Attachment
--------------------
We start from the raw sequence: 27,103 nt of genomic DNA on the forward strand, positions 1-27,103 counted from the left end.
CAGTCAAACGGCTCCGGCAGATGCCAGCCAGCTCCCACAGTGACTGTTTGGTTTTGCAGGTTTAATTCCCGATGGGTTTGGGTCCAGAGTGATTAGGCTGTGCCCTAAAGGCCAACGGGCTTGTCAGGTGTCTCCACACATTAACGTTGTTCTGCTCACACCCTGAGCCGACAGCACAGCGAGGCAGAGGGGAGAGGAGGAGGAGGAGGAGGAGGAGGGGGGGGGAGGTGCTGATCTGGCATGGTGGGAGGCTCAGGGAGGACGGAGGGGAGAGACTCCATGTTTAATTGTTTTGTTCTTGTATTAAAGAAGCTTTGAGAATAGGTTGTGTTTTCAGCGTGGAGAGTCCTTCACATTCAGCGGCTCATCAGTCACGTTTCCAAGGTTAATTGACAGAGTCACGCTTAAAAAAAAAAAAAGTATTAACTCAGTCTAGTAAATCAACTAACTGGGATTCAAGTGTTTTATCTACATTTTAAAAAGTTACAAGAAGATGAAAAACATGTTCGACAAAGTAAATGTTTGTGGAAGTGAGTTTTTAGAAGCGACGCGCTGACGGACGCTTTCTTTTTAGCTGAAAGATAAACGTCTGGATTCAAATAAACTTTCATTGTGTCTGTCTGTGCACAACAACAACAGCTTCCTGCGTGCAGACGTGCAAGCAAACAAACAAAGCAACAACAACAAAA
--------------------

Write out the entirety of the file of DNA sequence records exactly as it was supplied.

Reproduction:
We start from the raw sequence: 27,103 nt of genomic DNA on the forward strand, positions 1-27,103 counted from the left end.
CAGTCAAACGGCTCCGGCAGATGCCAGCCAGCTCCCACAGTGACTGTTTGGTTTTGCAGGTTTAATTCCCGATGGGTTTGGGTCCAGAGTGATTAGGCTGTGCCCTAAAGGCCAACGGGCTTGTCAGGTGTCTCCACACATTAACGTTGTTCTGCTCACACCCTGAGCCGACAGCACAGCGAGGCAGAGGGGAGAGGAGGAGGAGGAGGAGGAGGAGGGGGGGGGAGGTGCTGATCTGGCATGGTGGGAGGCTCAGGGAGGACGGAGGGGAGAGACTCCATGTTTAATTGTTTTGTTCTTGTATTAAAGAAGCTTTGAGAATAGGTTGTGTTTTCAGCGTGGAGAGTCCTTCACATTCAGCGGCTCATCAGTCACGTTTCCAAGGTTAATTGACAGAGTCACGCTTAAAAAAAAAAAAAGTATTAACTCAGTCTAGTAAATCAACTAACTGGGATTCAAGTGTTTTATCTACATTTTAAAAAGTTACAAGAAGATGAAAAACATGTTCGACAAAGTAAATGTTTGTGGAAGTGAGTTTTTAGAAGCGACGCGCTGACGGACGCTTTCTTTTTAGCTGAAAGATAAACGTCTGGATTCAAATAAACTTTCATTGTGTCTGTCTGTGCACAACAACAACAGCTTCCTGCGTGCAGACGTGCAAGCAAACAAACAAAGCAACAACAACAAAA